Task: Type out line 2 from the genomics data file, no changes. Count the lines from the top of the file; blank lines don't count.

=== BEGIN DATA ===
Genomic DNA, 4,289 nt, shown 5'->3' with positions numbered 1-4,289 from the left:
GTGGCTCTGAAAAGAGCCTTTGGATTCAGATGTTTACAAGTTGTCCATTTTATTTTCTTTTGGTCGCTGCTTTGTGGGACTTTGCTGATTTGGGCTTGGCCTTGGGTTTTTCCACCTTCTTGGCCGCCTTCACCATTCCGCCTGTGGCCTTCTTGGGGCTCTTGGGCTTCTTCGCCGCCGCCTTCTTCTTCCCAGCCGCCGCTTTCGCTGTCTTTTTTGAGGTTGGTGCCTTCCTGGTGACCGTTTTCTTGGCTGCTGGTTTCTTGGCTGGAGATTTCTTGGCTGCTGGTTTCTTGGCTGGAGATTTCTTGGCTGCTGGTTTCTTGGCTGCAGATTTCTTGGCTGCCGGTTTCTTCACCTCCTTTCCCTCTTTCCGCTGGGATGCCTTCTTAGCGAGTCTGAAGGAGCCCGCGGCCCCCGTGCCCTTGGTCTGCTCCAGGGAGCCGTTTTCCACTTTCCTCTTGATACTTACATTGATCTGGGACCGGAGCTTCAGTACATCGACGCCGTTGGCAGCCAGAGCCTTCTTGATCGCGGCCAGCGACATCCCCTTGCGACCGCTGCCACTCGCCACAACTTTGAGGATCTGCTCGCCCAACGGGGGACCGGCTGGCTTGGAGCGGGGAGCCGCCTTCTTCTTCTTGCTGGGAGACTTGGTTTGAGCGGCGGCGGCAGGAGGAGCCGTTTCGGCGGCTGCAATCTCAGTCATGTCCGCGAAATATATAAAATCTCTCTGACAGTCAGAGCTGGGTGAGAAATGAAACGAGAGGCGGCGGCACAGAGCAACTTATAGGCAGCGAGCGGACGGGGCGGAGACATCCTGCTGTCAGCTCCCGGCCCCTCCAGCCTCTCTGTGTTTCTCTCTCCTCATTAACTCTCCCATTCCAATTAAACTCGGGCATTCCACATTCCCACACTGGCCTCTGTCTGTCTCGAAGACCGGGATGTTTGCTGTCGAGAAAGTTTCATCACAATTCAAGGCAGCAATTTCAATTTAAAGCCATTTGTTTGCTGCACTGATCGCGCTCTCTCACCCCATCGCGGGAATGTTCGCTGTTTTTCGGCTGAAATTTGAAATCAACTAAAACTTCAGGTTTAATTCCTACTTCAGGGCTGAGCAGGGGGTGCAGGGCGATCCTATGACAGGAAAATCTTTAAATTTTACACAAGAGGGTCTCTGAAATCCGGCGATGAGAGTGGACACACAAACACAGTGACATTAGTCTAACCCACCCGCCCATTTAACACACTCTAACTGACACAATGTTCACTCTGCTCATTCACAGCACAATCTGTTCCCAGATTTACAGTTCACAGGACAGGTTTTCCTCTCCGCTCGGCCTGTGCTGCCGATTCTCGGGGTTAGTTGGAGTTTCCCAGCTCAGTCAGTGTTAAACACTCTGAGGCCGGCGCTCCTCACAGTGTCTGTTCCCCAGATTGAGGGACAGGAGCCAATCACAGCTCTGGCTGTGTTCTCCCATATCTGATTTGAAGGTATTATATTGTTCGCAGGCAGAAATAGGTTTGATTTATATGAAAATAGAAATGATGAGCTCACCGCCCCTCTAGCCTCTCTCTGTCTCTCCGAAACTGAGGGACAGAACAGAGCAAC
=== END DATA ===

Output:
GTGGCTCTGAAAAGAGCCTTTGGATTCAGATGTTTACAAGTTGTCCATTTTATTTTCTTTTGGTCGCTGCTTTGTGGGACTTTGCTGATTTGGGCTTGGCCTTGGGTTTTTCCACCTTCTTGGCCGCCTTCACCATTCCGCCTGTGGCCTTCTTGGGGCTCTTGGGCTTCTTCGCCGCCGCCTTCTTCTTCCCAGCCGCCGCTTTCGCTGTCTTTTTTGAGGTTGGTGCCTTCCTGGTGACCGTTTTCTTGGCTGCTGGTTTCTTGGCTGGAGATTTCTTGGCTGCTGGTTTCTTGGCTGGAGATTTCTTGGCTGCTGGTTTCTTGGCTGCAGATTTCTTGGCTGCCGGTTTCTTCACCTCCTTTCCCTCTTTCCGCTGGGATGCCTTCTTAGCGAGTCTGAAGGAGCCCGCGGCCCCCGTGCCCTTGGTCTGCTCCAGGGAGCCGTTTTCCACTTTCCTCTTGATACTTACATTGATCTGGGACCGGAGCTTCAGTACATCGACGCCGTTGGCAGCCAGAGCCTTCTTGATCGCGGCCAGCGACATCCCCTTGCGACCGCTGCCACTCGCCACAACTTTGAGGATCTGCTCGCCCAACGGGGGACCGGCTGGCTTGGAGCGGGGAGCCGCCTTCTTCTTCTTGCTGGGAGACTTGGTTTGAGCGGCGGCGGCAGGAGGAGCCGTTTCGGCGGCTGCAATCTCAGTCATGTCCGCGAAATATATAAAATCTCTCTGACAGTCAGAGCTGGGTGAGAAATGAAACGAGAGGCGGCGGCACAGAGCAACTTATAGGCAGCGAGCGGACGGGGCGGAGACATCCTGCTGTCAGCTCCCGGCCCCTCCAGCCTCTCTGTGTTTCTCTCTCCTCATTAACTCTCCCATTCCAATTAAACTCGGGCATTCCACATTCCCACACTGGCCTCTGTCTGTCTCGAAGACCGGGATGTTTGCTGTCGAGAAAGTTTCATCACAATTCAAGGCAGCAATTTCAATTTAAAGCCATTTGTTTGCTGCACTGATCGCGCTCTCTCACCCCATCGCGGGAATGTTCGCTGTTTTTCGGCTGAAATTTGAAATCAACTAAAACTTCAGGTTTAATTCCTACTTCAGGGCTGAGCAGGGGGTGCAGGGCGATCCTATGACAGGAAAATCTTTAAATTTTACACAAGAGGGTCTCTGAAATCCGGCGATGAGAGTGGACACACAAACACAGTGACATTAGTCTAACCCACCCGCCCATTTAACACACTCTAACTGACACAATGTTCACTCTGCTCATTCACAGCACAATCTGTTCCCAGATTTACAGTTCACAGGACAGGTTTTCCTCTCCGCTCGGCCTGTGCTGCCGATTCTCGGGGTTAGTTGGAGTTTCCCAGCTCAGTCAGTGTTAAACACTCTGAGGCCGGCGCTCCTCACAGTGTCTGTTCCCCAGATTGAGGGACAGGAGCCAATCACAGCTCTGGCTGTGTTCTCCCATATCTGATTTGAAGGTATTATATTGTTCGCAGGCAGAAATAGGTTTGATTTATATGAAAATAGAAATGATGAGCTCACCGCCCCTCTAGCCTCTCTCTGTCTCTCCGAAACTGAGGGACAGAACAGAGCAAC